As far as supplements go, there is technically an upper ceiling for how much EPA and DHA we should get—but it's much, much higher than you'd think (and not a concern at all at clinically efficacious doses).
Clinical research has revealed that it's safe to take up to 10 grams (10,000 milligrams) of EPA and DHA a day—that's over 20 times the recommended minimum intake (i.e., two servings of fish per week equals approximately 500 milligrams of EPA plus DHA daily). For context, most fish oil supplements offer 250 to 1,800 milligrams of EPA and DHA per daily serving, meaning you'd have to take 10 to 40 servings a day to reach potentially dangerous levels (i.e., a silly high amount).
Speaking of the alleged health concerns surrounding omega-3s, let's address the concern that taking a fish oil supplement may result in blood thinning and reduce blood clotting. While evidence shows that omega-3s naturally have a positive biological effect on platelets, blood thinning is not a concern at the dosage that omega-3 supplements provide—or even the outrageously high (yet completely safe) intake of 10 grams per day, for that matter.
Eager to address this fish oil folklore, Ferira explains that the past 30 years of epidemiologic and clinical trial research demonstrates, from multiple systematic reviews and meta-analyses, that there's no increased risk for bleeding.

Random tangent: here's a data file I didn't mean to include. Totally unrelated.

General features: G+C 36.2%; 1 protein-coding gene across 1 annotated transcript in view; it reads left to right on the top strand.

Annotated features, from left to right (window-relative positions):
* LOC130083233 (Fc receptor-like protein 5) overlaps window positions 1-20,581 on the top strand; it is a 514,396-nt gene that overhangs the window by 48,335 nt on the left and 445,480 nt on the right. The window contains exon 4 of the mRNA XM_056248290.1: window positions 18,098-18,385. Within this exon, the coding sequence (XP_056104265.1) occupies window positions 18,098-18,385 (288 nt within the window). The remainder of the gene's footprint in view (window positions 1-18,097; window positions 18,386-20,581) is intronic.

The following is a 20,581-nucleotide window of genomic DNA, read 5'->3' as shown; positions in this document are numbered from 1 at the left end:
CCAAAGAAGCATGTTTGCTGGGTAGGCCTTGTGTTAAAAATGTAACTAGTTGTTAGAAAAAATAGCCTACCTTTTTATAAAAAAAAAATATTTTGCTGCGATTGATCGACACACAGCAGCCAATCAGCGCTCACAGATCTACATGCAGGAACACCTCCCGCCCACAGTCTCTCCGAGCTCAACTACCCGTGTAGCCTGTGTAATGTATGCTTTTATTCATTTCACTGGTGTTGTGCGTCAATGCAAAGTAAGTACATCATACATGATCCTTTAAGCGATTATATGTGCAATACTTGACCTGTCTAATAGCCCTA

"Even if you wanted to be incredibly conservative and apply a random safety factor of two, and make that daily max 5 grams (5,000 milligrams) of EPA plus DHA, those are not omega-3 levels that supplements provide. Period," Ferira notes.
That being said, anyone with personalized bleeding considerations and/or on blood-thinning medication should talk to their health care provider before adding an omega-3 supplement to their daily routine (out of an abundance of caution).
There is no limitation on how many omega-3s you consume and, despite the blood-thinning rumors (that are misaligned with actual science), consuming less than 10 grams of combined EPA and DHA daily is safe. If you want an optimally dosed, bioavailable, traceable, and sustainably sourced omega-3 supplement with a daily serving of 1.5 grams of EPA plus DHA, mindbodygreen's omega-3 potency+ is a fantastic solution for upping your omega-3 intake levels and supporting your heart, brain, and whole-body health in a safe, effective way.*
If you are pregnant, breastfeeding, or taking medications, consult with your doctor before starting a supplement routine. It is always optimal to consult with a health care provider when considering what supplements are right for you.
Morgan Chamberlain is a supplement editor at mindbodygreen. She graduated from Syracuse University with a Bachelor of Science degree in magazine journalism and a minor in nutrition. Chamberlain believes in taking small steps to improve your well-being—whether that means eating more plant-based foods, checking in with a therapist weekly, or spending quality time with your closest friends. When she isn’t typing away furiously at her keyboard, you can find her cooking in the kitchen, hanging outside, or doing a vinyasa flow.